Dell's XPS One 24 All-in-One Desktop: The iMac Fighter

Although style and attractiveness is a matter of opinion, it is hard to deny the attractive nature of the new Dell XPS One 24. There is just something appealing about a large display and a simplistic one-cord design. Unfortunately, all-in-one systems often are faced with limited upgradability and a premium price tag. While that may be the case for the the XPS One 24 as well, it does at least come loaded with useful features and offers good performance where it matters.

The XPS One 24 is available in two basic configurations, the main difference between the two, other than price, is that one uses integrated graphics, while the other uses dedicated. Both configurations come with a 24-inch widescreen LCD display that has a resolution of 1900 by 1200, a contrast ratio of 1200:1 and a wide viewing angle of up to 89-degrees. While it probably is just a typo, it is interesting to see that the stated resolution of the screen is not 1920 by 1200, but rather a non-standard resolution that may cause issues for some. The screen features edge-to-edge glass and the screen can tilt, although there does not seem to be any way of adjusting its height.

Performance-wise, both configurations of the XPS One 24 are equipped with an Intel Core 2 Quad Q8200 processor that offers 2.33 GHz clock speeds, a 1333 MHz FSB and a 4 MB L2 cache size. The systems also include 4 GB of DDR2 800 MHz memory and a choice of either Intel GMA X4500HD integrated graphics or Nvidia Geforce 9600M GT graphics with 512 MB of memory. The Geforce 9600M GT is about as fast as the Geforce 9500GT, which may not be fast enough for modern games like Crysis, but it should be enough to handle casual and older games just fine. The configuration that uses integrated graphics also comes with a 320 GB 7200 RPM hard drive, while the other configuration comes with a 750 GB 7200 RPM hard drive.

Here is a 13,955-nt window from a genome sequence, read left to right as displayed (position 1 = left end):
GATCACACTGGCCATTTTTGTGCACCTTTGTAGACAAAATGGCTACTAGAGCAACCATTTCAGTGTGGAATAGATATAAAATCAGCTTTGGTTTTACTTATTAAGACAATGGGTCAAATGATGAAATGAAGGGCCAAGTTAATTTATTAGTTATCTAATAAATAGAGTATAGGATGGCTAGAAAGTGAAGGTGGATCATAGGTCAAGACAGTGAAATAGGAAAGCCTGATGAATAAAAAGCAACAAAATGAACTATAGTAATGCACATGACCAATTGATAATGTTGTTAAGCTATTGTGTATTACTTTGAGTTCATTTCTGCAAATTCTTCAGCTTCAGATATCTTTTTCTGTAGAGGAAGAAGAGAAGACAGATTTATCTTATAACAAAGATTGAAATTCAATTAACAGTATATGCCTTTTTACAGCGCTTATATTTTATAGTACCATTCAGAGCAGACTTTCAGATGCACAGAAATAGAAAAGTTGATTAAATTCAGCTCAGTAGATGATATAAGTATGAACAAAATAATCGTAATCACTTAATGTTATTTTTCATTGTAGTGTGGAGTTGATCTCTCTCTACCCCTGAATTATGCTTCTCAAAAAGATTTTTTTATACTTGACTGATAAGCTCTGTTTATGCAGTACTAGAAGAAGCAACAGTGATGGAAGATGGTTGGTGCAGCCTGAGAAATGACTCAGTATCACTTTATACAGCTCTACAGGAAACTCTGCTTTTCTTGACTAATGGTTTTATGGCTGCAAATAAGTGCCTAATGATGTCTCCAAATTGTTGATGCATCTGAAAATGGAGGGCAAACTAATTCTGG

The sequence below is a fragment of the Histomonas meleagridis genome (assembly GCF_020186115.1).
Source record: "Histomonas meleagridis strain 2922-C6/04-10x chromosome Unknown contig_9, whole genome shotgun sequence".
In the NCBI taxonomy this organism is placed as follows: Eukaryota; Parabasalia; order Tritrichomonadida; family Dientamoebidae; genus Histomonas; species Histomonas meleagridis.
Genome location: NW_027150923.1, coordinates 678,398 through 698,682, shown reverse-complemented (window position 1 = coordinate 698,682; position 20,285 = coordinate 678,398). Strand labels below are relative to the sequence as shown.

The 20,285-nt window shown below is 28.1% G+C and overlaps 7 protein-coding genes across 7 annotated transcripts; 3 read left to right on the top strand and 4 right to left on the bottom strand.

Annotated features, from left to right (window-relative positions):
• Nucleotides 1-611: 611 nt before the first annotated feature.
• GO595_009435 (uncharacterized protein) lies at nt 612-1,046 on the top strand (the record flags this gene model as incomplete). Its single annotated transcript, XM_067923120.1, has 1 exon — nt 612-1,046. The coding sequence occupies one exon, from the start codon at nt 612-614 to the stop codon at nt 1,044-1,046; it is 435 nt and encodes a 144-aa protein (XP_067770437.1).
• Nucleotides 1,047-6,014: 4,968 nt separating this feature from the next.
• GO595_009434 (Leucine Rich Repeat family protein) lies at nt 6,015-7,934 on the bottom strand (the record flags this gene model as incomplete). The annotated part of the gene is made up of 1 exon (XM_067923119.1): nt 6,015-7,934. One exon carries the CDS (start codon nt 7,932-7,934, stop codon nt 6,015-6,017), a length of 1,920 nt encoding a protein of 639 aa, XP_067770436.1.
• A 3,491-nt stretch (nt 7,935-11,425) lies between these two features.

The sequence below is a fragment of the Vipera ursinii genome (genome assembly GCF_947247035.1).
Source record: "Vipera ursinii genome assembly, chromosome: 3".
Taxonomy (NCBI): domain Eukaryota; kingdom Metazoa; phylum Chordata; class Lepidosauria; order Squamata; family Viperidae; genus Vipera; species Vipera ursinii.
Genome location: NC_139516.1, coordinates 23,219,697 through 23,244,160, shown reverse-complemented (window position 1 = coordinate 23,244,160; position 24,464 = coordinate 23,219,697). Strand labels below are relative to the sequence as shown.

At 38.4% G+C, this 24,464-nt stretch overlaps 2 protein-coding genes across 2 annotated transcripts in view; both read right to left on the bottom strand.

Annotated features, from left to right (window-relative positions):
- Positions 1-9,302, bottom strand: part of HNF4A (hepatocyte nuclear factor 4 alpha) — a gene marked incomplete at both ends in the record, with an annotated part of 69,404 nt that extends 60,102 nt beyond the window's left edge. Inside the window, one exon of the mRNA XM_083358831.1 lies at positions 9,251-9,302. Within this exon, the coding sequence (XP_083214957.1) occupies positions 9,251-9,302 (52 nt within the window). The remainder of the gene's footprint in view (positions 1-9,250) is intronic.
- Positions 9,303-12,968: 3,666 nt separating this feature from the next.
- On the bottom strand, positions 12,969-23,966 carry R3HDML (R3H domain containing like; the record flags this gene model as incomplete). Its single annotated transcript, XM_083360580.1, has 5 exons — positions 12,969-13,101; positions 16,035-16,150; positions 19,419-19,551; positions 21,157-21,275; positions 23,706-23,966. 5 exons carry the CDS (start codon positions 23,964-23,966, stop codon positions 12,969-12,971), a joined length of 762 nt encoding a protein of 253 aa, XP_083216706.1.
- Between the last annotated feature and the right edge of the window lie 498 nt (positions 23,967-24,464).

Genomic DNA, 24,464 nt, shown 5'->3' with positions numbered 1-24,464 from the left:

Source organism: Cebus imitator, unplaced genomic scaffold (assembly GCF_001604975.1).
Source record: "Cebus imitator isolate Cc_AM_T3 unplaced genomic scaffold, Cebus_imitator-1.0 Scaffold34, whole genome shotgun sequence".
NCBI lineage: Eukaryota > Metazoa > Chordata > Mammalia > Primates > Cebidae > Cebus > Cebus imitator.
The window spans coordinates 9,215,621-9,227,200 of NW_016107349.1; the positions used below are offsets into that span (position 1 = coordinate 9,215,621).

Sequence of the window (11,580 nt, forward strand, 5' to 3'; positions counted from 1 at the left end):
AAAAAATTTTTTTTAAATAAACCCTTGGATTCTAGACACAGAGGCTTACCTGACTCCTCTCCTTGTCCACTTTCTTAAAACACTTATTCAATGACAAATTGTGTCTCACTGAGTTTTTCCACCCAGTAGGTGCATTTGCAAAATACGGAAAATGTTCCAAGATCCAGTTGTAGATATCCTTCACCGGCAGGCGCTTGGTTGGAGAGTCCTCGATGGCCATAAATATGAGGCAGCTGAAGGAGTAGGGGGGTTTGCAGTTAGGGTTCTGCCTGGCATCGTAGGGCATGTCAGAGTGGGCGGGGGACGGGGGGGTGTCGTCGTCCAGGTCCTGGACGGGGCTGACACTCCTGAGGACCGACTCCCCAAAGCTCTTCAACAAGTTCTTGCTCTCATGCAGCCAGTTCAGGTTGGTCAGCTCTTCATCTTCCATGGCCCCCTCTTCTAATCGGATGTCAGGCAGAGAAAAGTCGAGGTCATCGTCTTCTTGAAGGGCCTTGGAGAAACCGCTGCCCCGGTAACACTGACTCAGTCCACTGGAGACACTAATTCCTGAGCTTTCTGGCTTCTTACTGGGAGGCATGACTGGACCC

While performance is important, the Dell XPS One 24 has quite a bit more than just that to offer, including some nice finishing touches and some important extra features. For example, the system includes a wireless keyboard that has a built-in trackpad and media control buttons, which could be very useful when trying to navigate the system from a couch. The XPS One 24 would actually work very well as a media center, also offering an HD capable analog/digital TV tuner, a remote control, an 8-in-1 media reader and premium JBL speakers with integrated subwoofer. Although an 8X slot-load DVD burner is also included, a Blu-ray drive can be equipped instead through a (Product) Red upgrade offer.

The Dell XPS One 24 also includes a wireless mouse, webcam, dual-array mic, Soundblaster Audigy HD Software Edition, internal Bluetooth 2.0, 802.11a/n WiFi, gigabit Eithernet and Windows Vista Home Premium. The Dell XPS One 24 is currently available from the Dell website with a price of $1,699 for the configuration with integrated graphics and $1,999 for the configuration with dedicated graphics. Also, the (Product) Red upgrade offer available on the more expensive configuration will add $300 to the price, a Blu-ray drive instead of the DVD burner, and Windows Vista Ultimate (Product) Red instead of Windows Vista Home. It also seems that upgrading either configuration to (Product) Red will also result in a color change from gray to white on the back of the system.

Anandtech has a good review of the new Dell XPS One 24 here, which gets compared to an Apple iMac. To sum it up, although the iMac seems to be a more capable gaming machine, the Dell XPS One 24 offers greater flexibility, especially for use as a media center.

Steve Seguin was a freelance news analyst and writer for Tom's Hardware and Tom's Guide. Since then, he has become Chief Innovation Officer at Stage Ten, an interactive live streaming site. He has also founded and created his own AI and streaming products, and enjoys making videos for his YouTube channel.